Sporting Kansas City's acquisition of midfielder Paulo Nagamura from Chivas USA a month ago may not have been the splashiest of offseason moves. But when the Brazilian veteran lines up for his new team in 2012, he’ll join a very select group of players to have worn the jerseys of both Kansas City and the LA Galaxy in a competitive game.
It’s a club that currently contains only seven men. The first was Alexi Lalas in 2001 when he came out of retirement to join LA, followed by Sasha Victorine via trade in 2005. They’re joined in order by Kevin Hartman, Chris Klein, Shavar Thomas, Herculez Gomez and Adam Cristman.
What’s the significance of this group? Of the 10 “pre-expansion era” teams in MLS today (the original nine plus Chicago), there are fewer players to have taken the field for both KC and LA than any other combination. It was also the last of the 45 possible pairings to occur.
|Fewest Shared Players: Pre-Expansion Era MLS Teams|
Second place goes to Chicago/KC with eight players, closely followed by Colorado/Dallas and KC/New England at 10 apiece. Kansas City have used the fewest total players of the 10 teams, but it’s only by a small amount. Their domination of the top 10 is due to the fact that they’ve had many long-term players over the years.
The New York Red Bulls have used the most players in league history at more than 250, nearly 50 more than any other team. However, the most frequent combination doesn’t involve them. Instead, it’s archrivals LA and San Jose.
A total of 27 men have played for the California adversaries, starting with Curt Onalfo. The future Kansas City and D.C. United head coach played for the then-San Jose Clash in the 1997 season opener after being waived by the Galaxy after 1996. Now he’s back with LA as an assistant coach to Bruce Arena.
The most famous player to take the field for both teams is, of course, Landon Donovan. After leading the Quakes to two MLS Cups in four years, he left and quickly returned to MLS before the 2005 season began.
While it was clear Donovan was coming back to play for LA, San Jose couldn’t get anything for his rights as they had already used the allocation they received for his departure to acquire Ricardo Clark from New York. So in addition to going to a hated rival, there was that cherry on top of the sundae.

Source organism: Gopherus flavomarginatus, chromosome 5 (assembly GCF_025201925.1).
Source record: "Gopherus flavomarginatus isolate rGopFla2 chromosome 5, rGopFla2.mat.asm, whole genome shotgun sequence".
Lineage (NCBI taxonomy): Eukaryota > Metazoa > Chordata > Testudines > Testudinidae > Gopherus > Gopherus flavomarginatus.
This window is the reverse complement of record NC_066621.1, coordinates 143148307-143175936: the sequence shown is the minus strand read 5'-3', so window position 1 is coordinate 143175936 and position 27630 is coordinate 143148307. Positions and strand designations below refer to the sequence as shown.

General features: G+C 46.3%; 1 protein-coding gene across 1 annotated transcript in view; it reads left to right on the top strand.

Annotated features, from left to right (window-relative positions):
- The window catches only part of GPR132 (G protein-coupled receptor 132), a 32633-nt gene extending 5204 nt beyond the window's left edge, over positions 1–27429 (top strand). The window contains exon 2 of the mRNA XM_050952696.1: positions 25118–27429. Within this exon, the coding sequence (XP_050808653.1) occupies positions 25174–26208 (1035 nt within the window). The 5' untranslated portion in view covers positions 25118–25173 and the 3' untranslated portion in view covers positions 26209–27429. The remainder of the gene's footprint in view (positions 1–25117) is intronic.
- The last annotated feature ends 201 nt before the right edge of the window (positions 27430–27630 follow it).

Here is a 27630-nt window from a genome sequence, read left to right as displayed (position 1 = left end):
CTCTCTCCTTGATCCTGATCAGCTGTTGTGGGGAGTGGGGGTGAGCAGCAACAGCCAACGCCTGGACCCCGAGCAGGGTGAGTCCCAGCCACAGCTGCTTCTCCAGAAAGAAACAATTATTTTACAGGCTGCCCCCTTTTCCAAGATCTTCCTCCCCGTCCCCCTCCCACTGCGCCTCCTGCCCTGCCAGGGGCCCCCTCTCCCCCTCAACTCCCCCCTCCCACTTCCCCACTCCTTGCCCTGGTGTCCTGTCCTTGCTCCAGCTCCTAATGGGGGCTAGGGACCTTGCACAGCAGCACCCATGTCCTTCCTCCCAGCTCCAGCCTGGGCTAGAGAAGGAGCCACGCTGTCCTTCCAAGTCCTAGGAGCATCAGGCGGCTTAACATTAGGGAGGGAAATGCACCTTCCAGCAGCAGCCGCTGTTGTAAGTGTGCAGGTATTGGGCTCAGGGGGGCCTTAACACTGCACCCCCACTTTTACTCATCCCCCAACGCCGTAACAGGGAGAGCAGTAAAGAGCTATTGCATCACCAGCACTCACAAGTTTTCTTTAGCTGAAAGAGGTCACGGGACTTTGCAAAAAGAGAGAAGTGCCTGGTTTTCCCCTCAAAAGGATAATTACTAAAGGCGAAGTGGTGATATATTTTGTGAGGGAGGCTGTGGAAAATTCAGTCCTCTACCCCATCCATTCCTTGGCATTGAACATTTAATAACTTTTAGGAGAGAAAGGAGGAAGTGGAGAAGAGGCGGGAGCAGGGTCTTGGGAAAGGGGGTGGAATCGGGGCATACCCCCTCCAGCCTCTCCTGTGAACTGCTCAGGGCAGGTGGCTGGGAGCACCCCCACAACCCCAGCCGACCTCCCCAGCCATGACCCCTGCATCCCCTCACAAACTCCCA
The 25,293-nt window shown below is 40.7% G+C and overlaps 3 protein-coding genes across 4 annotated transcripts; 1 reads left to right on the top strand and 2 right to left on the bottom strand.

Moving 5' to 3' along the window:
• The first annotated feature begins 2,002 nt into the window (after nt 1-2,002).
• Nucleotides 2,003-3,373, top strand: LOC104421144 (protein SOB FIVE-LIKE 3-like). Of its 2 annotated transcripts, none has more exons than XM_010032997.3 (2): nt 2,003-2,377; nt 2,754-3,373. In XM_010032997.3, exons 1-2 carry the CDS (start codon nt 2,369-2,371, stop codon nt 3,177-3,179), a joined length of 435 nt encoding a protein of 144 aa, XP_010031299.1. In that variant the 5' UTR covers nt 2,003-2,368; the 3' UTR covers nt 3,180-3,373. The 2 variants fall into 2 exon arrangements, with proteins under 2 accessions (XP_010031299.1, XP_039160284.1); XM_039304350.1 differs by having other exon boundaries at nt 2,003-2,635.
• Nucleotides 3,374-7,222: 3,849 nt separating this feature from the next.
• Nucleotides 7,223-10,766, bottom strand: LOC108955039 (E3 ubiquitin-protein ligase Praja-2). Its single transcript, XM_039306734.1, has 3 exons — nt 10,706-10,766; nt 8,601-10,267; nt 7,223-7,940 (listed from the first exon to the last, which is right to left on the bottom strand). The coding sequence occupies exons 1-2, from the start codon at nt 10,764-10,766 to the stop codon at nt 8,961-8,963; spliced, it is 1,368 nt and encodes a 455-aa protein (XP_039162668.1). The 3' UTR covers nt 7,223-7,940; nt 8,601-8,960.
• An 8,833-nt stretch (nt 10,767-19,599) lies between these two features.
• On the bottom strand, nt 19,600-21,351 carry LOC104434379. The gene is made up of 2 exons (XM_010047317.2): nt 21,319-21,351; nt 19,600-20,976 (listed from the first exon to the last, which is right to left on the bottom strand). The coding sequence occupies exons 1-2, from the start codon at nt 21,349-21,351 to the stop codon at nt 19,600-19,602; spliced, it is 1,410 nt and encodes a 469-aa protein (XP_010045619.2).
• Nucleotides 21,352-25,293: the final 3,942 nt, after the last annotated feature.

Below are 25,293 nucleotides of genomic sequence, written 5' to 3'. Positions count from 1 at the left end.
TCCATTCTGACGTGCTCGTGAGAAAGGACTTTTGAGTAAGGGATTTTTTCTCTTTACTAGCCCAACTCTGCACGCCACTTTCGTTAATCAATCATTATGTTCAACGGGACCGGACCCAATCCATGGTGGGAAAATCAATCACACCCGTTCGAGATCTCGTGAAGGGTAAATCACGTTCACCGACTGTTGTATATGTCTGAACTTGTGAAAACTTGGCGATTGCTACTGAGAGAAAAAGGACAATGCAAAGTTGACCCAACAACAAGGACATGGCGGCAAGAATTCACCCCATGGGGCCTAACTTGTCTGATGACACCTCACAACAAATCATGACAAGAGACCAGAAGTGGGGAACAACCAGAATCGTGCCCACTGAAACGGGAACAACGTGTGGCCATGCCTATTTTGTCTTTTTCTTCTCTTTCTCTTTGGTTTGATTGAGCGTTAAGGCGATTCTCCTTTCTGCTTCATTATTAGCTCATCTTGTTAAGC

|Most Shared Players: Pre-Expansion Era MLS Teams|
Other notable players to have played for both teams include Danny Califf, Joe Cannon, Todd Dunivant, Eddie Lewis and Alejandro Moreno. With the Re-Entry Draft selections by the Galaxy of Jon Conway and Chris Leitch, it looks like the lead could grow over the other combinations in the top 10. New York’s pairings with Colorado and D.C. United are tied for second with 26 players in common each.
Reflecting on Nicol’s tenure in of New England
After the longest tenure with a single team in league history, Steve Nicol and the New England Revolution parted ways shortly after the close of the 2011 campaign, capping 10 seasons in charge for the Scotsman.
The closest anyone else has come to that is Bob Gansler in Kansas City with eight years (1999-2006). Currently, Dominic Kinnear now the longest-tenured coach in MLS, at eight years with the Dynamo/former Earthquakes.
The hard-luck Nicol never won an MLS Cup, but took his team to the final four times. But just getting to coach one team for a decade straight is a rare feat in and of itself, and he’ll go down as the first to do it in MLS.
Not including those currently coaching, it’s only happened 65 times among the other US-based major professional leagues (MLB, NBA, NFL, NHL). Amazingly, that includes four separate 10-year stints by George Halas with the Chicago Bears.
Nicol quickly set a bar of excellence. Of the nine MLS teams who played every season from 2002-10, New England had the league’s best record over that time frame. It all ended with a 2011 to forget, when the Revs finished even at the bottom of the league table.
That disaster sunk Nicol’s winning percentage down to .503. Only six of the 65 major-league sports coaches previously mentioned ended below the .500 mark, with four of them from baseball. Nicol’s final 2011 winning percentage was .338, but it’s evenly split for the 65 coaches on whether their final year was a success: 29 had a winning record while 31 had a losing one, with five exactly even. At least Nicol can take solace in the fact that his 2011 isn’t among the 10 worst of those final seasons.
What about the prospects for these coaches’ teams the following season? New Revs coach Jay Heaps will probably be happy to learn that more than two-thirds of those 65 teams (43) improved the following season after replacing their respective long-time coach.